The Security Systems and Alarms Inspection Board has announced on its website that CEO Geoff Tate will retire at the end of 2014.
Geoff has led the SSAIB since 1999, when he took over the CEO’s role from founder David Hinge, and over the past 15 years has built the organisation into a body with a record 1,500-plus registered firms.
Following the merger of AISC, Integrity 2000 and the SSAIB in early 2001, which created an enlarged and unified SSAIB, the certification body has signficantly expanded its remit within the sectors of manned services and electronic security systems, fire protection, environmental management and occupational Health and Safety management systems, as well as telecare monitoring equipment for social alarms.
The SSAIB also gained important approval from the Security Industry Authority as an Approved Contractor Scheme assessment body.
Moving to become SSAIB chairman
Fortunately, Geoff will continue his association beyond 2014 by becoming chairman of SSAIB – a move that will provide continuity for the organisation.
He’ll also maintain his existing role as a member of various British and European standards committees.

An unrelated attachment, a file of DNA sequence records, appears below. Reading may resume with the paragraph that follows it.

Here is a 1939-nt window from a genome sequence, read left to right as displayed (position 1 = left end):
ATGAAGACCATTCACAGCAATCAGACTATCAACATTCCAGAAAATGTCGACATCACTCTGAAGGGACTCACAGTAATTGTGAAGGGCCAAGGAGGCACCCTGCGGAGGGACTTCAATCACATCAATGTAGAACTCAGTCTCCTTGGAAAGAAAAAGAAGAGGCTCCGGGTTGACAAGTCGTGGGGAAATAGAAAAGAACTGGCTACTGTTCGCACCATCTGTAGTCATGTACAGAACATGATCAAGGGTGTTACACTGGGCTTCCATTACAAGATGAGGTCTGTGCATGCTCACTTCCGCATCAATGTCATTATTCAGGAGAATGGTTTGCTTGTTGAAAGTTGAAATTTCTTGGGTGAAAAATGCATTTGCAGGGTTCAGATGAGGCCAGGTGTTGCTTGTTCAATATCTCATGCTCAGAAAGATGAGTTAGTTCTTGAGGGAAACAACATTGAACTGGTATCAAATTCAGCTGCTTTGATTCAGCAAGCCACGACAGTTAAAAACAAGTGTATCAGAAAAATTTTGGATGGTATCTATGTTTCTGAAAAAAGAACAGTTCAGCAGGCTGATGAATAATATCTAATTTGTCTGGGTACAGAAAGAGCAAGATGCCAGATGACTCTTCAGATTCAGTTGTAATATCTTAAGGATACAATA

“It’s now time for me to make way for someone who can lead the SSAIB during the next phase of its development,” explained Tate. “The past 15 years have been significant ones for the SSAIB, as it’s moved into a mainstream role as a certification body that’s become fully accepted by insurers, the police and fire services.”
Tate continued: “Importantly, however, we’ve aimed to expand our role without losing sight of the qualities that set the SSAIB apart from other certification bodies. Our approach is inclusive of small and large providers alike, and we always try to offer guidance and encouragement to certificated firms, as well as companies considering certification, as part of our goal to add value to the certification process.”
Tate went on to say: “The SSAIB is all about raising standards and that’s an aim we intend to continue pursuing. We set out to help our registered firms comply with British and European standards because it’s a myth that standards are designed to be a bureaucratic and costly hurdle for installers and others to try and avoid wherever possible. Standards are the key to unlocking product innovation and serving customers who ultimately fund the industry through their purchasing decisions.”
The SSAIB will be recruiting a successor to Geoff Tate in the coming months, with the aim of allowing the incoming CEO a transitional handover period before taking over at the start of 2015.